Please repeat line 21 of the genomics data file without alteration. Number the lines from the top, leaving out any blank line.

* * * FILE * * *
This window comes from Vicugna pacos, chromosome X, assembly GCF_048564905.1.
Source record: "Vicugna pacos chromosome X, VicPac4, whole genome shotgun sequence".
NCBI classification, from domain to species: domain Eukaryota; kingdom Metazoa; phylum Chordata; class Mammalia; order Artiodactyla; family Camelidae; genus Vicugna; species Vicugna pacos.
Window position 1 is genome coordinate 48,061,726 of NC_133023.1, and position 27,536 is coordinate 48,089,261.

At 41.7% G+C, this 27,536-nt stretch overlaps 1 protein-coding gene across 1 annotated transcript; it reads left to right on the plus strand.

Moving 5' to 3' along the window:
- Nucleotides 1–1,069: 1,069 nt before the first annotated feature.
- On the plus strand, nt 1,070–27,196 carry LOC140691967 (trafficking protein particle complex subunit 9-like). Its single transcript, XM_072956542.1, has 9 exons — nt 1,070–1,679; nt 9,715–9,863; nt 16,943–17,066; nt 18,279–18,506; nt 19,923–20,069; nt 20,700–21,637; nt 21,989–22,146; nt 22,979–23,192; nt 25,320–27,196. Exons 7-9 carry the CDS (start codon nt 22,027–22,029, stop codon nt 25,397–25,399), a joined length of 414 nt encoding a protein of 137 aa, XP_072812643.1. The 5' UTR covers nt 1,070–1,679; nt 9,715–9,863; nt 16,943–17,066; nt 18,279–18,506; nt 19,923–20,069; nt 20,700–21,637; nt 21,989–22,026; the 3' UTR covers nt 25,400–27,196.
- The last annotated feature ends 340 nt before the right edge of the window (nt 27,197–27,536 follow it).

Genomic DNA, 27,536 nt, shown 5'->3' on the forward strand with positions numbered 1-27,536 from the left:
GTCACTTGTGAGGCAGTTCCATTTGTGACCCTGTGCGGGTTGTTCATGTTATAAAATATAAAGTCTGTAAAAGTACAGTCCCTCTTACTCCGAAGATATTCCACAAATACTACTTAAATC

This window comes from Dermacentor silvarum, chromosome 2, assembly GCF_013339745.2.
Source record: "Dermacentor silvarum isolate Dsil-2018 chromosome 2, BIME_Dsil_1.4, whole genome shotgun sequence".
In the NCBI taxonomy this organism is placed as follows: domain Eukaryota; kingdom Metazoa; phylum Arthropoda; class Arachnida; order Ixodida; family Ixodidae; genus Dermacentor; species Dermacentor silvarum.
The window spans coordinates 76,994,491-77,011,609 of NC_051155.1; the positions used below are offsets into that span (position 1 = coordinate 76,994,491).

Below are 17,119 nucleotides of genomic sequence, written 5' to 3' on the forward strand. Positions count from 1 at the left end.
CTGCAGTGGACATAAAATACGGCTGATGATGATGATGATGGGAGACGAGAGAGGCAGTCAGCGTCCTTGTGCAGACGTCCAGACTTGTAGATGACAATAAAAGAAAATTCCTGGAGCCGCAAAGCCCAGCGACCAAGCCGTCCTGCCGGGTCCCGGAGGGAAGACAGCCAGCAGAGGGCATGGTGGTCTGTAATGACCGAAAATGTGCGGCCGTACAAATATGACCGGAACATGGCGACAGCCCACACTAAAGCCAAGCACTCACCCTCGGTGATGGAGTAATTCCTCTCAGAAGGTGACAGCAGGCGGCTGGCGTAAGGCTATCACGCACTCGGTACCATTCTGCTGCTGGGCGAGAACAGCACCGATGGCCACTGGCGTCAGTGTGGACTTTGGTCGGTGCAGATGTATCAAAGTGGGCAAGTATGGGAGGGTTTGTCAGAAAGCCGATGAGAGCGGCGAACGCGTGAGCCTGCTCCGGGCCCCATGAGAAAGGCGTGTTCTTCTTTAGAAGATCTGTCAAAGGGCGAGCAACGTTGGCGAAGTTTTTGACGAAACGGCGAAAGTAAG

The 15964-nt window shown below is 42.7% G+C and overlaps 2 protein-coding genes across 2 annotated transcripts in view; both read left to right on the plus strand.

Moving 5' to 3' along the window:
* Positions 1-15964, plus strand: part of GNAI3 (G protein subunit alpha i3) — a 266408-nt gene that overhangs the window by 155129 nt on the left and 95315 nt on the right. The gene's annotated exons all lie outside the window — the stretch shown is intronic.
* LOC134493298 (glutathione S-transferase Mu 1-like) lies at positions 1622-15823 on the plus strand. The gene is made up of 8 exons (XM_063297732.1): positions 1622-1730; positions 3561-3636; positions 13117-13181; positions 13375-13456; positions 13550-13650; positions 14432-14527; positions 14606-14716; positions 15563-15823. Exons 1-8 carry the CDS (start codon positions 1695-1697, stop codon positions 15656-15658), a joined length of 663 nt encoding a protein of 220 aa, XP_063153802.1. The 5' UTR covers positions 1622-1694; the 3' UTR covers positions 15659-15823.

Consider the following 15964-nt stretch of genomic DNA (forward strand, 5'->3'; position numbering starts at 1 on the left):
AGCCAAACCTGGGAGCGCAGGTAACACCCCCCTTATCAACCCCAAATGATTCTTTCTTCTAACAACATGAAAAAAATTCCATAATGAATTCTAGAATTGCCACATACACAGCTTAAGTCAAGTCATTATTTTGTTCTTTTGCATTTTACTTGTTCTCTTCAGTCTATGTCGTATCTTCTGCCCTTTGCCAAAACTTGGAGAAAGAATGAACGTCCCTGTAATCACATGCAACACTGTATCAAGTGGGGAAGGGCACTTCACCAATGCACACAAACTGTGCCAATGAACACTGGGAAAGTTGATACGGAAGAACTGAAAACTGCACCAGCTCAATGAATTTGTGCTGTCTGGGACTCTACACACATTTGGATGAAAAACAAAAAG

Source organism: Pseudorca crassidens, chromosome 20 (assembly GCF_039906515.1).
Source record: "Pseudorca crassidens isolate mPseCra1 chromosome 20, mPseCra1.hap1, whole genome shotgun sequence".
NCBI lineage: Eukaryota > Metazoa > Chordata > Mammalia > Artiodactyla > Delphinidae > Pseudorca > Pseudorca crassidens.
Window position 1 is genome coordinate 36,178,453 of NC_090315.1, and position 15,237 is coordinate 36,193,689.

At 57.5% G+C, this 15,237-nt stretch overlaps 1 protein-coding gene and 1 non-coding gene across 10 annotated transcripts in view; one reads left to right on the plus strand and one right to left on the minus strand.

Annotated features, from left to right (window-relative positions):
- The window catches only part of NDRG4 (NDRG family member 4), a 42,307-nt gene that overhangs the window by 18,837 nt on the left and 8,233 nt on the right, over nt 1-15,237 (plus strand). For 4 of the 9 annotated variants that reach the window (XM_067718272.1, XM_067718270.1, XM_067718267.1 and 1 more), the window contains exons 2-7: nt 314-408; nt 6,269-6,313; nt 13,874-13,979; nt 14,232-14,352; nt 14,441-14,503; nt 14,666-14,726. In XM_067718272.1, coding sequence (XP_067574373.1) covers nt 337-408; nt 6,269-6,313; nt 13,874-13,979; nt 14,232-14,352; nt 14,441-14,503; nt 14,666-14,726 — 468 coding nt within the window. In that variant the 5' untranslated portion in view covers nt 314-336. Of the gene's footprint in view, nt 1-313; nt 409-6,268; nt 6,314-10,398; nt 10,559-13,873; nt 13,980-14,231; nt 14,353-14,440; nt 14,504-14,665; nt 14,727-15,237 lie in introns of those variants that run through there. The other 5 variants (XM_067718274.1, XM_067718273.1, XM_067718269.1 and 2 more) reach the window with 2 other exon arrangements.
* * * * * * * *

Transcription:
* LOC134493298 (glutathione S-transferase Mu 1-like) lies at positions 1622-15823 on the plus strand. The gene is made up of 8 exons (XM_063297732.1): positions 1622-1730; positions 3561-3636; positions 13117-13181; positions 13375-13456; positions 13550-13650; positions 14432-14527; positions 14606-14716; positions 15563-15823. Exons 1-8 carry the CDS (start codon positions 1695-1697, stop codon positions 15656-15658), a joined length of 663 nt encoding a protein of 220 aa, XP_063153802.1. The 5' UTR covers positions 1622-1694; the 3' UTR covers positions 15659-15823.